After a record high in 2017 vehicle thefts in Alaska's largest city are starting to trend downward, according to new data released by the Anchorage Police Department. 

"I'm proud to report that the numbers are starting to go down," APD Deputy Chief Ken McCoy said Tuesday. 

McCoy led a news conference with APD investigators, Mayor Ethan Berkowitz, new Anchorage District Attorney John Novak and U.S. Attorney for Alaska Bryan Schroder to release local car theft data for 2018.

APD's numbers show the amount of reported vehicle thefts rose steadily from 2015 through 2017, with a total of 3,122 in 2017 — an all-time high. 

At the start of last year, it appeared Anchorage was on track to set another record, with nearly 400 cars reported stolen in January, the highest amount for any one month during the last five years. 

But something happened mid-year, as the numbers started to dip below previous totals in July. They continued to fall, with November's 165 stolen vehicles marking the lowest monthly number in since June of 2016 when 132 car thefts were reported.

Overall, APD says 2,945 vehicles were reported stolen in 2018. That's a decrease of 177 stolen cars, or roughly 6 percent, from 2017.

McCoy attributes the progress to the expansion of Anchorage's police force and strengthened relationships between municipal, state, and federal public safety agencies. 

"We are really pleased about the numbers but our work's not done," he said. "We know the numbers are still high, and there's work we need to do to continue this trend." 

APD's vehicle theft arrests are up by roughly 11 percent from 2017, with 537 arrests in 2018.

When asked about the discrepancy between car thefts in the thousands and arrests in the hundreds, APD pointed to repeat offenders — people who are responsible for multiple car thefts  — and ongoing investigations into other crimes discovered while investigating stolen vehicles.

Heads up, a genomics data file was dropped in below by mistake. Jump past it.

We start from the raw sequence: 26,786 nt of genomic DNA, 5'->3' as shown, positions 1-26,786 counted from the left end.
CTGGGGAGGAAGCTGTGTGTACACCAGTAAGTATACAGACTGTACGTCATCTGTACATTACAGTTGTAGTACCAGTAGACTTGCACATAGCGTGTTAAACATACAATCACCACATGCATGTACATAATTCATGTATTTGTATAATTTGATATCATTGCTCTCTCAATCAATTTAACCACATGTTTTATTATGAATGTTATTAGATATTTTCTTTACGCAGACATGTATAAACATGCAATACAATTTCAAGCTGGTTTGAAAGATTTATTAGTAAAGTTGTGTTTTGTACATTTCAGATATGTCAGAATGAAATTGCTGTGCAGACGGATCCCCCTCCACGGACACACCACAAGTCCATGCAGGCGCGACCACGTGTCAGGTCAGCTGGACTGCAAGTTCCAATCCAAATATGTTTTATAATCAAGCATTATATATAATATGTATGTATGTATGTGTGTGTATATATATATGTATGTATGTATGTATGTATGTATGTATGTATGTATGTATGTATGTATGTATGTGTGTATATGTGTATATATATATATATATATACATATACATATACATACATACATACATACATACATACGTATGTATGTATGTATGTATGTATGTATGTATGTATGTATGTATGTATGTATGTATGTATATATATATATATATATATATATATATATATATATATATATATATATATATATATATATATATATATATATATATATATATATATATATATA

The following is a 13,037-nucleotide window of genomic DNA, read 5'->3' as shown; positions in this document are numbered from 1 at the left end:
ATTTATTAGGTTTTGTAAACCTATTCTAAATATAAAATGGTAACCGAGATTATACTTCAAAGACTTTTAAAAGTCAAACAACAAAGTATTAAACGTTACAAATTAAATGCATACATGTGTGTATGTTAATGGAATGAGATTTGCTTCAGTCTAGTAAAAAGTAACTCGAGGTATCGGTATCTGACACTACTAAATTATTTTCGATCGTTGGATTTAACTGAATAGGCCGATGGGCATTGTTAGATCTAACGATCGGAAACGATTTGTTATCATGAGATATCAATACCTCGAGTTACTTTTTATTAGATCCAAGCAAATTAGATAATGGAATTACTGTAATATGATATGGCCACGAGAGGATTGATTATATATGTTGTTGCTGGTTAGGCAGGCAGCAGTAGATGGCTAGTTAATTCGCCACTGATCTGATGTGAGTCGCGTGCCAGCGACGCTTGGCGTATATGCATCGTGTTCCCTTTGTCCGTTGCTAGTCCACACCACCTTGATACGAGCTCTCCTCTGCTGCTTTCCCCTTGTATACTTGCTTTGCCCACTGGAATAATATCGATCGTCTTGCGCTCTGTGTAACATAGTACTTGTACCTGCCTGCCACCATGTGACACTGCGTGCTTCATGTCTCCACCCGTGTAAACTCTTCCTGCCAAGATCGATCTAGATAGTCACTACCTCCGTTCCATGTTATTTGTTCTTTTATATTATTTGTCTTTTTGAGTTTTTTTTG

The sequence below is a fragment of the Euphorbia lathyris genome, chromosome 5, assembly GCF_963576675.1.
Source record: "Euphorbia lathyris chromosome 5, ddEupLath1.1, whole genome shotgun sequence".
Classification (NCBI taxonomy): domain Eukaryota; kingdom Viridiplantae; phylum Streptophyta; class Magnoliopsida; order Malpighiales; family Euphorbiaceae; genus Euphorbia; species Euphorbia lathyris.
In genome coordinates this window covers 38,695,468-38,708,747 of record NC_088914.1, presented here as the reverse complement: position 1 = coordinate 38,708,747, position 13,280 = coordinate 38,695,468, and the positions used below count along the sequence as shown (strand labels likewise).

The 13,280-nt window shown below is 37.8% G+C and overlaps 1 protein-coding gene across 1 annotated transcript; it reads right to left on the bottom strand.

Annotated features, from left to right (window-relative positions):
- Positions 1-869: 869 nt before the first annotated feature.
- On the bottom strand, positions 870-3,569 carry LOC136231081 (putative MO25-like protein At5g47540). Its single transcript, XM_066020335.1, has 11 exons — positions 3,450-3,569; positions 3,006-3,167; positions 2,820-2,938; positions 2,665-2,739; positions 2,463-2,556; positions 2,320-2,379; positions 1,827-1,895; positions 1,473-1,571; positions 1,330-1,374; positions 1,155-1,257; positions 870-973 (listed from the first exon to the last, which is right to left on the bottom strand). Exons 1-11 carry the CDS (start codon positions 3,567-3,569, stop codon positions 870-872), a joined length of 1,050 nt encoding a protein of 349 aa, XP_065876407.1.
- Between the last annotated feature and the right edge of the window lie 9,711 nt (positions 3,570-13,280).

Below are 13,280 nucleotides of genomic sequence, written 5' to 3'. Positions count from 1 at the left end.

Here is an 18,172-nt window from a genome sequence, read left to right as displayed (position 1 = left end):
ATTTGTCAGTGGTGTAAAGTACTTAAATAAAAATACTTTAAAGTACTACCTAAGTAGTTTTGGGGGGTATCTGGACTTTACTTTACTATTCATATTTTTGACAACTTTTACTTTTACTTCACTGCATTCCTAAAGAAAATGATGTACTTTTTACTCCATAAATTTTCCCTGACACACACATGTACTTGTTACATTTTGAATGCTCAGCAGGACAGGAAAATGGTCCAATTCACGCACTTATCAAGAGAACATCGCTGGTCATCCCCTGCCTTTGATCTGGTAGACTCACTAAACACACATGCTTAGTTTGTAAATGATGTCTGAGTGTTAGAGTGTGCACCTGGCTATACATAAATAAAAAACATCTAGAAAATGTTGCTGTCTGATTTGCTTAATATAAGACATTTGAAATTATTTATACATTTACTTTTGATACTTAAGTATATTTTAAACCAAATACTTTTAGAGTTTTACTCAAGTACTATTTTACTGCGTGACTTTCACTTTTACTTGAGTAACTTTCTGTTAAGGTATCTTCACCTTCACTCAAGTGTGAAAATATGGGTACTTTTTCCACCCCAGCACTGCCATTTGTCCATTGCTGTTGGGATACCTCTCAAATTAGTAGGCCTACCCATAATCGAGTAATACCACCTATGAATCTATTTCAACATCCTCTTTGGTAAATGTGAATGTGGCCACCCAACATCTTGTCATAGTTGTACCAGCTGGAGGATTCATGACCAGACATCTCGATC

APD Lt. Jared Tuia said he believes drugs are the driving force behind most car thefts. 

"They have to have the drugs," he explained. "They have to have that, because otherwise they're gonna get sick." 

Berkowitz says there's more to the solution than making arrests.

"We have to do more with drug and alcohol treatment, with mental health," Berkowitz said. "All these components fit together." 

Moving forward, it's unclear whether car thefts will receive the same level of prosecutorial attention from the Anchorage DA's office. Novak has said he will prioritize domestic-violence homicides, sexual assaults, cases of child abuse and neglect, and cases involving strangulation. 

On Tuesday, he said he recognizes car theft is also a big problem in Anchorage. 

"That's a lower priority than people being raped, little kids being sexually assaulted, and us having — typically — women die at the hands of their abuser," Novak said. "And so you know, we will continue to try to pay attention to other offenses like vehicle theft to the extent our resources allow, but we have limited resources and I and my bosses are all committed to the priorities of the office. And so I think, I would hope, that most of the people here in our community would understand that."

APD officers investigate a stolen vehicle on Feb. 4, 2019. (Photo Courtesy: John Thain // KTVA)

On Monday, APD officers located a stolen Ford Explorer in Mountain View and arrested the driver. A spokesperson said the SUV was unlocked with a set of spare keys inside when it was taken. 

"We know that vehicle theft is a crime of opportunity," said McCoy, calling on the community to help deter thieves who are looking for an easy crime. 

Even on cold days, he urges Alaskans to resist the urge to let their cars warm up with the keys inside. He also suggests removing valuables and spare keys from cars and hiding anything else that might tempt someone to break in. 

McCoy suggested three words for drivers to remember: Lock, Remove and Conceal.

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